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How easy is it to get slave labour in the UK?

a silhouette of a construction worker being supervised taken from our modern slavery awareness course

It is hard to believe that in 2020, slavery still exists in the UK today. Modern Slavery is a real problem and those caught up in it are often subject to exploitation through working incredibly long hours with no breaks, receiving pay below the minimum wage or no pay at all, working in dangerous conditions and often employed against their will. Vulnerable individuals are targeted who may be unemployed, homeless or migrants who simply don’t understand their employment rights in the UK.  

The Home Office estimates there are 13,000 people in slavery in the UK.  However it is thought that this number could be even higher than reported. The Guardian revealed more than a tenfold increase in the number of victims associated with modern slavery and human trafficking in London. Evidence shows that modern slavery is on the rise in London, with the Metropolitan Police reporting far more referrals for victims of slavery today than in previous years.

It’s clear that London needs to have a more coherent strategy to tackle modern slavery and human trafficking. The rise of modern slavery cases in London over the last five years shows that action is needed now.

Unmesh Desai (Assembly Member), London Assembly Police & Crime Committee

The Modern Slavery Act 2015 & the reality of slave labour

The Modern Slavery Act 2015 consolidates previous offences relating to trafficking and slavery, as well as directs accountability to organisations for slavery occuring anywhere in their chain of operations. In some industries labour is outsourced with many staff being temporary or contracted for a specific job. These extra layers of supplying labour mean that an organisation may not actually know where their labour is coming from. With this in mind the Slavery Act 2015 aims to create greater transparency and awareness to tackle modern slavery.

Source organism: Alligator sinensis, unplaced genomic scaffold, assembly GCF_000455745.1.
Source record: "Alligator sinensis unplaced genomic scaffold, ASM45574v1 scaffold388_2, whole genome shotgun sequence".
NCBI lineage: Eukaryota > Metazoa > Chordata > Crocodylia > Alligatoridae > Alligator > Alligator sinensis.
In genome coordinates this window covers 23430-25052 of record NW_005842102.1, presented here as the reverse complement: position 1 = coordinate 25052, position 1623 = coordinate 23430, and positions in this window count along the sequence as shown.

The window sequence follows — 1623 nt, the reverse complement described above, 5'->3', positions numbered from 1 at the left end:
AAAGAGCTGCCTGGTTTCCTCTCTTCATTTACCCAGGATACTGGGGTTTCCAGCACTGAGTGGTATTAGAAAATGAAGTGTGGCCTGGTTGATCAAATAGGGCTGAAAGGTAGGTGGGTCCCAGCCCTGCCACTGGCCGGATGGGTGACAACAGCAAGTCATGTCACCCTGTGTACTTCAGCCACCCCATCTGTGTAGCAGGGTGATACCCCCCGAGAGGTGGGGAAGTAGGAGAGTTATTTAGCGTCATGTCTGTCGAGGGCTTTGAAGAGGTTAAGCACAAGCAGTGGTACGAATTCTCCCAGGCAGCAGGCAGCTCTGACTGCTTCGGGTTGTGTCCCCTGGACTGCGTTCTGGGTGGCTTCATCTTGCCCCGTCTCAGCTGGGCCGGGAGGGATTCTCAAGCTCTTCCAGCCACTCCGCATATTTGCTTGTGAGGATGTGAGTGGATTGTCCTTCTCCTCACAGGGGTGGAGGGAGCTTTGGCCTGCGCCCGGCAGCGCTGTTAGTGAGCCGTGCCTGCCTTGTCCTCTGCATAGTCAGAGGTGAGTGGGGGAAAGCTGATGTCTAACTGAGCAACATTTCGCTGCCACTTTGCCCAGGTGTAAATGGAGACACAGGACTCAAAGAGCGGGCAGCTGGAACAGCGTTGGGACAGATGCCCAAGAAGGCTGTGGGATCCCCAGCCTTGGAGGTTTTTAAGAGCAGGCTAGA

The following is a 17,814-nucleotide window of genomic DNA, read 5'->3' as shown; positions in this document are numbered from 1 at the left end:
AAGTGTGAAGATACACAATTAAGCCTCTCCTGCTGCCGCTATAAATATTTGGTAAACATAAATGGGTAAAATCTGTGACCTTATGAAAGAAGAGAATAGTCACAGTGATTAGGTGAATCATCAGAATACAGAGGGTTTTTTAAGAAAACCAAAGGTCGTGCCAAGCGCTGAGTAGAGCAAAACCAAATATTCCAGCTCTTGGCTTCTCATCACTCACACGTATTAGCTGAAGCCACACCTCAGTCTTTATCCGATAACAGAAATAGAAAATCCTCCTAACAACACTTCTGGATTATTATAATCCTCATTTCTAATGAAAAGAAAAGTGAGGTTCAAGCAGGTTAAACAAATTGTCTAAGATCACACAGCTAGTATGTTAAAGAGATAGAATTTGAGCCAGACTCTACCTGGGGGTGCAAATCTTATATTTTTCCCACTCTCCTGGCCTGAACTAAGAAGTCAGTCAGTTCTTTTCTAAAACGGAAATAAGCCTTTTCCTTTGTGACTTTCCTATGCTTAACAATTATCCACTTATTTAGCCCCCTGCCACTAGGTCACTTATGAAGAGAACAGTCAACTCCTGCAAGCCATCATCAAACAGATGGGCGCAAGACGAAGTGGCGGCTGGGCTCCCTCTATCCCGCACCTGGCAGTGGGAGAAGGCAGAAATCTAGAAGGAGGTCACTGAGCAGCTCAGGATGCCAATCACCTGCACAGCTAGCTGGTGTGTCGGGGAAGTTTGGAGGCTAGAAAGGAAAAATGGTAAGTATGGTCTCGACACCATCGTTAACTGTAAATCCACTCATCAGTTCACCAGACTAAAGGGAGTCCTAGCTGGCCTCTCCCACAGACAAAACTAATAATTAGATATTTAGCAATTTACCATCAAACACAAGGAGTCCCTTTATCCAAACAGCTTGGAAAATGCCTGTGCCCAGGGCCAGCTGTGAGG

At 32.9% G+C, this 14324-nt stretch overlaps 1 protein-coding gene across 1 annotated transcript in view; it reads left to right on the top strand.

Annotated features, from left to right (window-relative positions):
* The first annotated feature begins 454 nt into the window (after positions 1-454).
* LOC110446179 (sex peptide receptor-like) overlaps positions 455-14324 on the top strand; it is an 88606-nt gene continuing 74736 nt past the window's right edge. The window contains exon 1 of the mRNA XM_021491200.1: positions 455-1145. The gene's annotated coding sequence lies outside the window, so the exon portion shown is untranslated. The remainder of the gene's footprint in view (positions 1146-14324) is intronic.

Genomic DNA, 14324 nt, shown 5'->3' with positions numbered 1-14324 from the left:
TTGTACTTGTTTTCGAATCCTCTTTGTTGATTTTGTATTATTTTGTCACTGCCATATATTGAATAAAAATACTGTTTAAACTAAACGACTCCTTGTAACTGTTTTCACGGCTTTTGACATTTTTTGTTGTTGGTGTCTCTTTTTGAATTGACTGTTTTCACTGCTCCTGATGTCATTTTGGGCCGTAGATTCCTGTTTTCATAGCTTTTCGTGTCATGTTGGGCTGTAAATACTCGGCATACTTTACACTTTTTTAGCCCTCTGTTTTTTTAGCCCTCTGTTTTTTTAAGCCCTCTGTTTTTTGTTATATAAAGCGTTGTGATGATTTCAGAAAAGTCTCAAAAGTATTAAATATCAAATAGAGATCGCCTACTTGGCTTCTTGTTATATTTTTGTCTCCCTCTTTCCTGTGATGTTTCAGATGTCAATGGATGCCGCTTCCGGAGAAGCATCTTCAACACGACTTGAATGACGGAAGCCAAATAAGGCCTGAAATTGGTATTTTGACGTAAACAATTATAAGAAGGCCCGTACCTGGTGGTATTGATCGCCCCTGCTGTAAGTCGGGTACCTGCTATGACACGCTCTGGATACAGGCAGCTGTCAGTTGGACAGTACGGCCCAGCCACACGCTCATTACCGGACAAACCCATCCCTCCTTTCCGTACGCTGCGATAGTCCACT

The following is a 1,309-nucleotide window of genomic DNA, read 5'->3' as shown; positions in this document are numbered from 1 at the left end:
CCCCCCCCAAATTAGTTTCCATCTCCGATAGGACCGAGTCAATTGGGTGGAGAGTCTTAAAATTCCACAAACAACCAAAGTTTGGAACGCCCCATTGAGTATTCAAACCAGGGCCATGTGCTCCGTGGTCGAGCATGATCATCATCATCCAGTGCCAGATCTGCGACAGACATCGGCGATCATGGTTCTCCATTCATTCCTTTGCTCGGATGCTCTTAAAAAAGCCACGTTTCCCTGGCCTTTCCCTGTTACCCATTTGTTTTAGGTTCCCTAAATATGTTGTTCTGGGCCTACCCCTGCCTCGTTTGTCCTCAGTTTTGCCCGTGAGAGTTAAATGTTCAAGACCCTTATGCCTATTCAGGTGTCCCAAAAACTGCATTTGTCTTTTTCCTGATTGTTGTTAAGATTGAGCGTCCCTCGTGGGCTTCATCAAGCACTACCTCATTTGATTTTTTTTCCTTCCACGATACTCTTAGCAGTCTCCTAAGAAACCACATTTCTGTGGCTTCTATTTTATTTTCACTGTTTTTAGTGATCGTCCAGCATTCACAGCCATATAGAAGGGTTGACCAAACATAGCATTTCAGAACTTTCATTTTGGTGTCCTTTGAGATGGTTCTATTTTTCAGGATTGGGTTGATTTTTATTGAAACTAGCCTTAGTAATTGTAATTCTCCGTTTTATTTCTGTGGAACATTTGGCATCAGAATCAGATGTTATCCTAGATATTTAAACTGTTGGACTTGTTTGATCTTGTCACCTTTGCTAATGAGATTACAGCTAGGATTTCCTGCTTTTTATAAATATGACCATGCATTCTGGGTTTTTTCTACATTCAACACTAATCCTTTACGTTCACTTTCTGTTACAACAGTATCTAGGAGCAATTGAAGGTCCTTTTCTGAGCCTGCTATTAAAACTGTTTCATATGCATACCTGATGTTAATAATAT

However, with modern slavery still rife, despite government legislation to combat it, just how easy is it to get slave labour in the UK?

Zak Garner-Purkis wrote a compelling article outlining how he bought slave labour in London. As a collaboration between BBC Three and Construction News this undercover investigation found that it is alarmingly easy to find slave labour in the capital. They posed as builders looking for cheap labour and were offered reliable workers at £4.50 an hour at shifts of 15 hours a day, 7 days a week with no breaks. Negotiations were carried out with the gangmaster through a means of a translator to ensure a discussion could be had to achieve slave labour for construction purposes.

A main part of the operation was to seek out the person who supplies labour, not those after a job. Known as the fixer, it is this person that can arrange the labour and agree to the terms requested. There are guarantees offered that the workers will not leave the site and not ask questions. Focusing on elements of modern day slavery and applying it to the ficticious job in the investigation, proves that it is possible to ‘buy’ slave labour. 

The truth is that modern slavery hides in plain sight not because we ignore it, but because we financially support it.

Zak Garner-Purkis, How I ‘bought’ slave labour in London: An undercover investigation

Examples of slave labour can be found in many industries, including construction, hospitality and agriculture. In an industry such as construction, where labour is in demand and costs need to be low, conditions exist for workers to be exploited. A role can be played by the government, organisations and individuals in not supporting modern slavery but more must be done. 

More about Modern Day Slavery…

If you are interested in reading more about modern slavery you can access our following blogs:

Modern Slavery in the Hospitality Industry
Modern Slavery in the Construction Industry
Modern Slavery: Maggie’s story and the power of training

Here at iHASCO we genuinely want to make a difference. Empowering organisations to recognise and understand the signs of modern day slavery might not eradicate it entirely, but raising awareness is a vital step. You can try our Modern Slavery Awareness Training for free below.

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